San Diego Short-Term Vacation Rental Ordinance: What You Need to Know
With its beautiful beaches and perfect weather all year round, San Diego is a popular destination for people from all over the world. This is why short-term rentals are common in the city.
As a popular tourist destination, San Diego offers many types of vacation rentals, from beachfront homes in Mission Beach to Airbnbs in La Jolla that will blow your mind. The city is a good place to be a vacation renter or a homeowner who rents out their home.
However, as you might expect, there are rules for vacation rentals in San Diego, including new rules recently approved. Here’s what you need to know about vacation rental laws in San Diego.
San Diego Vacation Rental Laws, Rules, and Regulations
Whether you’re looking to rent a property for a vacation or you’re a landlord looking to make money from your home, it’s helpful to know San Diego’s Airbnb laws before you get started.
This is especially true since recently San Diego changed the rules. You may be here because you saw a news story with a headline saying “San Diego Imposes Cap on Whole Home Short-Term Rentals.” Since the laws change, it’s a good idea to familiarize yourself with them.
Here are the San Diego short-term rental regulations you need to know.
What is a short term rental?
In a nutshell, the City of San Diego defines short-term rentals as those lasting less than a month in most cases. There are exceptions, but whole-home rentals are short-term if a tenant only occupies the property for less than 30 days.
When it comes to single room rentals, San Diego’s short-term rental regulations can get more complicated. But, for most owners who rent out their home as something like an Airbnb, 30 days is a good rule of thumb.
Are short-term rentals allowed in San Diego County?
Yes, short term rentals are permitted in San Diego. There are, of course, rules and regulations governed by the San Diego Short-Term Rental Ordinance. But, generally, short-term rentals are allowed.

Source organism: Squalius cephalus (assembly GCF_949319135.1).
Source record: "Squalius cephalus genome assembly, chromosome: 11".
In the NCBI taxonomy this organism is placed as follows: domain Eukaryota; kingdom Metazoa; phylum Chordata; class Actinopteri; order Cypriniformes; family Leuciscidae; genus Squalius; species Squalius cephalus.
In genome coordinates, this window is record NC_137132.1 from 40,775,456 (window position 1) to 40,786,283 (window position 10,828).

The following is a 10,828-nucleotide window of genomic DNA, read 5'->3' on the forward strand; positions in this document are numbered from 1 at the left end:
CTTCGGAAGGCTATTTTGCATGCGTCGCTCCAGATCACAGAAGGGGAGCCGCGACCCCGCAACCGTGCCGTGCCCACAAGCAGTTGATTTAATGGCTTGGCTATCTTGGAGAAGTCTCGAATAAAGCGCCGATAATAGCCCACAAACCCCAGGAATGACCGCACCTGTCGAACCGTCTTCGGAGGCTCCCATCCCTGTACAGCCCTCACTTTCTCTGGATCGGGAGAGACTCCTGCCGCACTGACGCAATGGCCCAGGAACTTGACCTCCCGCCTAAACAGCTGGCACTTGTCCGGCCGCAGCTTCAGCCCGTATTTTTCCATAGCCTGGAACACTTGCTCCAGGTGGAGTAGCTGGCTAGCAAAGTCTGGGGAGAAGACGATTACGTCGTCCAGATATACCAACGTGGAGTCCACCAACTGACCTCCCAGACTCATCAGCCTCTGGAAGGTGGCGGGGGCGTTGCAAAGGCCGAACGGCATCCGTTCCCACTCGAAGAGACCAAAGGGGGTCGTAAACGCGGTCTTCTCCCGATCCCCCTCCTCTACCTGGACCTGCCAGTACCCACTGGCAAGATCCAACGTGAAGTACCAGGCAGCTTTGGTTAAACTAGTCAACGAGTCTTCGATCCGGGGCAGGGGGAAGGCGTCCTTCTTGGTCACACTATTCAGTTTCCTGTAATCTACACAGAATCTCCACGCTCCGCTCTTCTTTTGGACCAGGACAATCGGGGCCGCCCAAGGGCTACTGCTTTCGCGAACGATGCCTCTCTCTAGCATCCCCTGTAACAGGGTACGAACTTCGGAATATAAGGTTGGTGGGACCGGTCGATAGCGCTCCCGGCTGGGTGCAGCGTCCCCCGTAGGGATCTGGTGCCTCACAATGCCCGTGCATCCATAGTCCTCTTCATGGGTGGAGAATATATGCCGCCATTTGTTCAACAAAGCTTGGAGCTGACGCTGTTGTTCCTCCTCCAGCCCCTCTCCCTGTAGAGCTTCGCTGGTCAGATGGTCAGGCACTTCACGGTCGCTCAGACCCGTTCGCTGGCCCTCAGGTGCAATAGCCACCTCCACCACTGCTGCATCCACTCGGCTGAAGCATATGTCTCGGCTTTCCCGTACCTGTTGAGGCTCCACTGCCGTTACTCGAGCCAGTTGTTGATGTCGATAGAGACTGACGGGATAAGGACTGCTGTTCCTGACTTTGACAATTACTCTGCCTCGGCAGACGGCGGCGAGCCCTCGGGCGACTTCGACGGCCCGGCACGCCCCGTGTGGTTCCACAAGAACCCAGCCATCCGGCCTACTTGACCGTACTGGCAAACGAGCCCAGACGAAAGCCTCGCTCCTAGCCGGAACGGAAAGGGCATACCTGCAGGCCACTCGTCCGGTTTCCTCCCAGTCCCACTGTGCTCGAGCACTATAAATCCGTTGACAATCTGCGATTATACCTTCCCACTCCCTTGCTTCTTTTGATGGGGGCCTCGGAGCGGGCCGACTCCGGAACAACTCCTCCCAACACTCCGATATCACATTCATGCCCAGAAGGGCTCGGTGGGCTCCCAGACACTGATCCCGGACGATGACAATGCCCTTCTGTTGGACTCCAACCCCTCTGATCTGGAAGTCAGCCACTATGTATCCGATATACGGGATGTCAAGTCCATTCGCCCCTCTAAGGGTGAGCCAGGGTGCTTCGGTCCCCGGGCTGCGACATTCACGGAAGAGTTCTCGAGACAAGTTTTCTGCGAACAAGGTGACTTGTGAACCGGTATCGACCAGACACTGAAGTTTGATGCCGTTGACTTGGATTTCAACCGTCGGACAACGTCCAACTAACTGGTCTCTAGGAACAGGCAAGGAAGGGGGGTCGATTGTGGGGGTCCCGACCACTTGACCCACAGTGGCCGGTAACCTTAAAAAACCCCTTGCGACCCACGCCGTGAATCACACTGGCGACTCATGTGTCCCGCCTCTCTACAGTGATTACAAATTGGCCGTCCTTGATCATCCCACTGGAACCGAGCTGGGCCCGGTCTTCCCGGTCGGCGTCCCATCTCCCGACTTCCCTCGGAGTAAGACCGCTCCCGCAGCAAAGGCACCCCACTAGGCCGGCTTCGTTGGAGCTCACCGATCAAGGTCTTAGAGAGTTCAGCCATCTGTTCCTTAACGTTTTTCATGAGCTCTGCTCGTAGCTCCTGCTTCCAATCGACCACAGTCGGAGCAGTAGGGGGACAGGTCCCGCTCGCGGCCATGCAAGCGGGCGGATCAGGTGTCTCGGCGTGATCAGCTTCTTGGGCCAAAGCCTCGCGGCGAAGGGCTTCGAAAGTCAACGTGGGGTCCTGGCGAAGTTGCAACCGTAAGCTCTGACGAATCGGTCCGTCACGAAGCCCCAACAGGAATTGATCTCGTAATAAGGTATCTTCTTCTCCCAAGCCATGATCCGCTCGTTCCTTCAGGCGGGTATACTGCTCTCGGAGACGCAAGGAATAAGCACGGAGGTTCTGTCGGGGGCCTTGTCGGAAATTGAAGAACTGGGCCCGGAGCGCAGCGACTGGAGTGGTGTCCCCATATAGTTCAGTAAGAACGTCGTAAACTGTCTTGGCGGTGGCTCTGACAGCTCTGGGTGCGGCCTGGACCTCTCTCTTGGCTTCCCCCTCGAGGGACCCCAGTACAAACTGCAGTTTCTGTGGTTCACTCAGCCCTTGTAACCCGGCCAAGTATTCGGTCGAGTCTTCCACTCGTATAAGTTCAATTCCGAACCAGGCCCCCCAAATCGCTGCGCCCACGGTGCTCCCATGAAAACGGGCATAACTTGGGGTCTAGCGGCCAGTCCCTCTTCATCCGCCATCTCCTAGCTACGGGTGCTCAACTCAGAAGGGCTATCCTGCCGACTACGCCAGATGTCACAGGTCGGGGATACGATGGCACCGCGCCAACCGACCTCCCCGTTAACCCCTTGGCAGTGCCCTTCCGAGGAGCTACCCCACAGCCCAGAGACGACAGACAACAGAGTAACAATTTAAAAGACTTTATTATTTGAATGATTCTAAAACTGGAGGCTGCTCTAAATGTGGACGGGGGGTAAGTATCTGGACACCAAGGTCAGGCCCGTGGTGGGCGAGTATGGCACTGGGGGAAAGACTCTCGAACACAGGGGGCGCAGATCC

It should also be noted that many of these regulations only apply to the city of San Diego. You may find different rules in other independent cities in the county, such as Oceanside or Encinitas.
Do you need a permit for Airbnb in San Diego?
Technically, yes. Before you can become an Airbnb host or rent out your property to guests, you will need to obtain a license. We’ll cover more details later in this article, but the short answer is that you’ll have to follow San Diego’s short-term rental ordinance.
The license itself is relatively affordable, but it does require you to pay a short-term rental tax to the city, as well as business taxes.
What are the rules on shorter vacation rentals in San Diego?
Rules on short-term rentals depend on the type of rental, but here’s what you need to know about San Diego short-term rental laws.
Short Term Residential Occupancy Permit
Any person in the city who rents their property or part of their property to a guest is subject to the City of San Diego’s Short-Term Rental Ordinance. This means following Municipal Code requirements and obtaining a temporary occupancy registration certificate.
The Transient Occupancy Registration Certificate requires an application fee of $25 and a license fee of $100.
There are also four types of licenses which are issued depending on the exact circumstances.
- Part-time licenses are for people who rent a home less than 20 days per year.
- Home-sharing licenses are for those who rent one room or multiple rooms in a house for more than 20 days per year.
- Whole house rental licenses are for owners who rent out an entire house more than 20 days per year.
It should be noted that in the future there will be a cap on licenses across San Diego. In Mission Beach, the cap is 30%. In the rest of the city, it’s 1%.
Transitional occupancy tax